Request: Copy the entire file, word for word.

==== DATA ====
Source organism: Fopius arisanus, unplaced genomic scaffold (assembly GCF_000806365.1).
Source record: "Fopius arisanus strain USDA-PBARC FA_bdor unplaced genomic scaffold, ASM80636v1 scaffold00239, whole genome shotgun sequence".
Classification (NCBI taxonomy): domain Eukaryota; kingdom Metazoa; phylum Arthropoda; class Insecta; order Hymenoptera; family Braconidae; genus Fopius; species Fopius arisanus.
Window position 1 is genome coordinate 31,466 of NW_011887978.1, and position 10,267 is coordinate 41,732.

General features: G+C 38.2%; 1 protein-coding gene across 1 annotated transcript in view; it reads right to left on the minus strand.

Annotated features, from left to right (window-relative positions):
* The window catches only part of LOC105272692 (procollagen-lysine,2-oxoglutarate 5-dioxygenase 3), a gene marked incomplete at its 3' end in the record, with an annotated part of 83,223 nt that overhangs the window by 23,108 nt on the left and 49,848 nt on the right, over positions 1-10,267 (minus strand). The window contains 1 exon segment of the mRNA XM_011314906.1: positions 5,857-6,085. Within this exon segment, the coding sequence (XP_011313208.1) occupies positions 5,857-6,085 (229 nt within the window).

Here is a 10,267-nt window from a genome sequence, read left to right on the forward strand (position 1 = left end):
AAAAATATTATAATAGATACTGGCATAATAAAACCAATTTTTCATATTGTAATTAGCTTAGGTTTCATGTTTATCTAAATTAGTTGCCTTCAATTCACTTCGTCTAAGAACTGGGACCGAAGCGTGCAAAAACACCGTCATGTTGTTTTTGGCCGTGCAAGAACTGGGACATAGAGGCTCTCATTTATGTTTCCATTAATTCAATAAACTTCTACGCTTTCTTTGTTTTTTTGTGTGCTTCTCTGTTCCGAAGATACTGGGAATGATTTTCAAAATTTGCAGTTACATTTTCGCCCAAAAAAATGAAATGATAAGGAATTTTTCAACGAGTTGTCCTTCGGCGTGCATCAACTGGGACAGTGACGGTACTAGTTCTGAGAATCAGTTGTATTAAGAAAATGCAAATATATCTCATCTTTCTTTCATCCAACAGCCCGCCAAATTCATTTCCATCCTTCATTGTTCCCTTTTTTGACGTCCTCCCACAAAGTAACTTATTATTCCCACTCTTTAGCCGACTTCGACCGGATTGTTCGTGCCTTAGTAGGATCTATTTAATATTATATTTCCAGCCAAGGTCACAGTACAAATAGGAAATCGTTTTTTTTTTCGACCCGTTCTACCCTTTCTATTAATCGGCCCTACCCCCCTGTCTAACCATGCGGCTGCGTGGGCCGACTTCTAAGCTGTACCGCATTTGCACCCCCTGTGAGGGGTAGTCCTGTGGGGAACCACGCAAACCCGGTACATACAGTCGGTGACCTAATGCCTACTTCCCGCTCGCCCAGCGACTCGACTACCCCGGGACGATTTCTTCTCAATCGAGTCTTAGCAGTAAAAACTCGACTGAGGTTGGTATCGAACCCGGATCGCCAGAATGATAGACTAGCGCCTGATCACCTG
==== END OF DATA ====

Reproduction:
Source organism: Fopius arisanus, unplaced genomic scaffold (assembly GCF_000806365.1).
Source record: "Fopius arisanus strain USDA-PBARC FA_bdor unplaced genomic scaffold, ASM80636v1 scaffold00239, whole genome shotgun sequence".
Classification (NCBI taxonomy): domain Eukaryota; kingdom Metazoa; phylum Arthropoda; class Insecta; order Hymenoptera; family Braconidae; genus Fopius; species Fopius arisanus.
Window position 1 is genome coordinate 31,466 of NW_011887978.1, and position 10,267 is coordinate 41,732.

General features: G+C 38.2%; 1 protein-coding gene across 1 annotated transcript in view; it reads right to left on the minus strand.

Annotated features, from left to right (window-relative positions):
* The window catches only part of LOC105272692 (procollagen-lysine,2-oxoglutarate 5-dioxygenase 3), a gene marked incomplete at its 3' end in the record, with an annotated part of 83,223 nt that overhangs the window by 23,108 nt on the left and 49,848 nt on the right, over positions 1-10,267 (minus strand). The window contains 1 exon segment of the mRNA XM_011314906.1: positions 5,857-6,085. Within this exon segment, the coding sequence (XP_011313208.1) occupies positions 5,857-6,085 (229 nt within the window).

Here is a 10,267-nt window from a genome sequence, read left to right on the forward strand (position 1 = left end):
AAAAATATTATAATAGATACTGGCATAATAAAACCAATTTTTCATATTGTAATTAGCTTAGGTTTCATGTTTATCTAAATTAGTTGCCTTCAATTCACTTCGTCTAAGAACTGGGACCGAAGCGTGCAAAAACACCGTCATGTTGTTTTTGGCCGTGCAAGAACTGGGACATAGAGGCTCTCATTTATGTTTCCATTAATTCAATAAACTTCTACGCTTTCTTTGTTTTTTTGTGTGCTTCTCTGTTCCGAAGATACTGGGAATGATTTTCAAAATTTGCAGTTACATTTTCGCCCAAAAAAATGAAATGATAAGGAATTTTTCAACGAGTTGTCCTTCGGCGTGCATCAACTGGGACAGTGACGGTACTAGTTCTGAGAATCAGTTGTATTAAGAAAATGCAAATATATCTCATCTTTCTTTCATCCAACAGCCCGCCAAATTCATTTCCATCCTTCATTGTTCCCTTTTTTGACGTCCTCCCACAAAGTAACTTATTATTCCCACTCTTTAGCCGACTTCGACCGGATTGTTCGTGCCTTAGTAGGATCTATTTAATATTATATTTCCAGCCAAGGTCACAGTACAAATAGGAAATCGTTTTTTTTTTCGACCCGTTCTACCCTTTCTATTAATCGGCCCTACCCCCCTGTCTAACCATGCGGCTGCGTGGGCCGACTTCTAAGCTGTACCGCATTTGCACCCCCTGTGAGGGGTAGTCCTGTGGGGAACCACGCAAACCCGGTACATACAGTCGGTGACCTAATGCCTACTTCCCGCTCGCCCAGCGACTCGACTACCCCGGGACGATTTCTTCTCAATCGAGTCTTAGCAGTAAAAACTCGACTGAGGTTGGTATCGAACCCGGATCGCCAGAATGATAGACTAGCGCCTGATCACCTG